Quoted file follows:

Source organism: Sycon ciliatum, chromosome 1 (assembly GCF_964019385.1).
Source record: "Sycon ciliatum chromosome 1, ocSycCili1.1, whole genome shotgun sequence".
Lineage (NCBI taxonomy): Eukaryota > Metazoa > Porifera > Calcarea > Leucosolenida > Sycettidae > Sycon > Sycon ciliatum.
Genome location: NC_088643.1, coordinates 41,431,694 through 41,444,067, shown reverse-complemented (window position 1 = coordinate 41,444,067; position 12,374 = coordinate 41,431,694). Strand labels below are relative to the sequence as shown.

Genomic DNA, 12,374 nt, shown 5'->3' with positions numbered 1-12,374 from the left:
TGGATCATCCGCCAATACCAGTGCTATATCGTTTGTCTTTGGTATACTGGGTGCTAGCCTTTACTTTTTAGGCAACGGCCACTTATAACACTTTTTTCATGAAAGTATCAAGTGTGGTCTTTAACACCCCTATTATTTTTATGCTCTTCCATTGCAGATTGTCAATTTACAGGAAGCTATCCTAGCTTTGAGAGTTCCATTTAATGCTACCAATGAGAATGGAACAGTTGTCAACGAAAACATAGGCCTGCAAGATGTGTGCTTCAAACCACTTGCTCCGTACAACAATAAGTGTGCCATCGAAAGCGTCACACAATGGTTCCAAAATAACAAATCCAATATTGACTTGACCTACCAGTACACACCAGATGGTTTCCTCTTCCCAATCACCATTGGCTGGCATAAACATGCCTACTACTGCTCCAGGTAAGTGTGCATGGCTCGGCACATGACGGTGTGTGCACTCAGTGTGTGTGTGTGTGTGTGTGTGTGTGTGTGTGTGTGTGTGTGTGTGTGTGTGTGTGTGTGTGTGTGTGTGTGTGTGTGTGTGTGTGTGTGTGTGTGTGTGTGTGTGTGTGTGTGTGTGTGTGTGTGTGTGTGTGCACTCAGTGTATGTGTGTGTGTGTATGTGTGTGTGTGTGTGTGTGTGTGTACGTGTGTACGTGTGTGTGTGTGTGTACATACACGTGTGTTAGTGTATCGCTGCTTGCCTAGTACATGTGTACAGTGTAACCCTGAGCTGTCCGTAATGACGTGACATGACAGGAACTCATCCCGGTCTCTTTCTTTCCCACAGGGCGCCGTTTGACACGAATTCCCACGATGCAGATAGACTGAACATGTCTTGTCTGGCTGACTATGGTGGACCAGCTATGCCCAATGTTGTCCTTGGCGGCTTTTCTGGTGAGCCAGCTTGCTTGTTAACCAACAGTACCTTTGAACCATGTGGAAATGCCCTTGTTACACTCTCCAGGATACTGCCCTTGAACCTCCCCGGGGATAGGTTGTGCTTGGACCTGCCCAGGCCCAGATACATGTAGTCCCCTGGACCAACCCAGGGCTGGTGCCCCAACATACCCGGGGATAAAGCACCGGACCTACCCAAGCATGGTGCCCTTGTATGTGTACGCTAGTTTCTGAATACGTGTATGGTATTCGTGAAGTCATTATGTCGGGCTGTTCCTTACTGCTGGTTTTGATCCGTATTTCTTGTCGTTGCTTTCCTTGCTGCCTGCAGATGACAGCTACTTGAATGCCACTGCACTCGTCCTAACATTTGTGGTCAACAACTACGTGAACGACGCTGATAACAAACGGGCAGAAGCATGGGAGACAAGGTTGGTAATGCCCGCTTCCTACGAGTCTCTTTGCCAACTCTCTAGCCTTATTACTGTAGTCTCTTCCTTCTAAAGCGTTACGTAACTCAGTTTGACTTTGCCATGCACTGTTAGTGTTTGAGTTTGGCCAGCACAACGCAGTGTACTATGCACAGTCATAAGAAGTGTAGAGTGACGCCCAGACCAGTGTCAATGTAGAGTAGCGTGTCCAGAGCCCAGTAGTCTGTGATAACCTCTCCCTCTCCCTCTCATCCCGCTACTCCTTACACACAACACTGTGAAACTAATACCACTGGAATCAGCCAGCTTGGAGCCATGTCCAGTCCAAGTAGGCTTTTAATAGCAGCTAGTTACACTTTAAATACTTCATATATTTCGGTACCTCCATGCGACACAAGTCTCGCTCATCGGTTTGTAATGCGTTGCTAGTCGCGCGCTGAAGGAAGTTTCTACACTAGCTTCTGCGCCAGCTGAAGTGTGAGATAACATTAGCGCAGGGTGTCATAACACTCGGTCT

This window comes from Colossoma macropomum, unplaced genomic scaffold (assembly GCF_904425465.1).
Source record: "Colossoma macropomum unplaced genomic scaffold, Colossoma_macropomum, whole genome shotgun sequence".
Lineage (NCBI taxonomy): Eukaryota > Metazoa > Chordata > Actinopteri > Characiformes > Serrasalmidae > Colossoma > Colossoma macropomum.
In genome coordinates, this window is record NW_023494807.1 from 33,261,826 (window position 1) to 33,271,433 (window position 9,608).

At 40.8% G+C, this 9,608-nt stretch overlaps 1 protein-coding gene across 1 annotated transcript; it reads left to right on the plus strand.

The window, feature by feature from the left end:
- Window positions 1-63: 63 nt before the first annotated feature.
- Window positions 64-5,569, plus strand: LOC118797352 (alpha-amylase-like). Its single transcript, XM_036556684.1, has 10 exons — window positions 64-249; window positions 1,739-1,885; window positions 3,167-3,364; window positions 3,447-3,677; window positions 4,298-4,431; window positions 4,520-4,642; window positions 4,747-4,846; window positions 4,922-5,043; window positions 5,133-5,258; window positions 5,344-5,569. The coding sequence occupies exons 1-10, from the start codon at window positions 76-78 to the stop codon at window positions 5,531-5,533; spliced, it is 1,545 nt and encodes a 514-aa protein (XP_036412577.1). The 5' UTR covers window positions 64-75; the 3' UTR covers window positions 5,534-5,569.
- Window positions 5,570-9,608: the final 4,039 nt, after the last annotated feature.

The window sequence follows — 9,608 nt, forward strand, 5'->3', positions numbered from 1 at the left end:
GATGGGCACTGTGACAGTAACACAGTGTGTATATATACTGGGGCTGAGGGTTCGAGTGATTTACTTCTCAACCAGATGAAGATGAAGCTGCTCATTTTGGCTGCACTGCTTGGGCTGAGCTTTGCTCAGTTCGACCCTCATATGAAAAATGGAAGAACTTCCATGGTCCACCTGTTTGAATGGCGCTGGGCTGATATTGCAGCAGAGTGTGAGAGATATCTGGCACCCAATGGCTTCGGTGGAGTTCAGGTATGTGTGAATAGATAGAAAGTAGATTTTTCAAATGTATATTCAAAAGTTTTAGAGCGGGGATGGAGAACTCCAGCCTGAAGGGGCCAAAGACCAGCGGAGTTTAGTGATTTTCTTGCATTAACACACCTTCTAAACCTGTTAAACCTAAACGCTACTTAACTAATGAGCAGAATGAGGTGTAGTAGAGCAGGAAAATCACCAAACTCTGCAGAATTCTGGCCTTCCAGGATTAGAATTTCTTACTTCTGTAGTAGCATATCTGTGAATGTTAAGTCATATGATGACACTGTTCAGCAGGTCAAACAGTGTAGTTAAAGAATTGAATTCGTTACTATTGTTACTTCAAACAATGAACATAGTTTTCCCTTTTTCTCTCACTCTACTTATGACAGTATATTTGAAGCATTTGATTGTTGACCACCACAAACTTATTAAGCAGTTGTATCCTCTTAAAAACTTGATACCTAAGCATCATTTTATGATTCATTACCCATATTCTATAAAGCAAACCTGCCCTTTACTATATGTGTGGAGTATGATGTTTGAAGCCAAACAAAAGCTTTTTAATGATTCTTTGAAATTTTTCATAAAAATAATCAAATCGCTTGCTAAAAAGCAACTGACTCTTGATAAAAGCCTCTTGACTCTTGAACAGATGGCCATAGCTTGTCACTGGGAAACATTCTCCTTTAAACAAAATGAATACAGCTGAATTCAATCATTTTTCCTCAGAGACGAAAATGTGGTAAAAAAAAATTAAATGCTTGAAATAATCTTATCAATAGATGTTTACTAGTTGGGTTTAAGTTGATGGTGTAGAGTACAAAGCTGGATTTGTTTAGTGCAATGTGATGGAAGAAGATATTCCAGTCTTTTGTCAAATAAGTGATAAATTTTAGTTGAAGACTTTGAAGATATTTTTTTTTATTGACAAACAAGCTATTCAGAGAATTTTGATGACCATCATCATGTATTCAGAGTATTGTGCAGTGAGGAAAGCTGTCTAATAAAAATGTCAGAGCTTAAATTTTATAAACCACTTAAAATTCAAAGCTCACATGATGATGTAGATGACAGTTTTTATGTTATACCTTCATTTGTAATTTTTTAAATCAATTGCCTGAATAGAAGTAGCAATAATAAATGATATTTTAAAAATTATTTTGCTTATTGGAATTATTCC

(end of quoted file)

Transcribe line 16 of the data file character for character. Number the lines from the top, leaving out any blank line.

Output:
The window sequence follows — 9,608 nt, forward strand, 5'->3', positions numbered from 1 at the left end: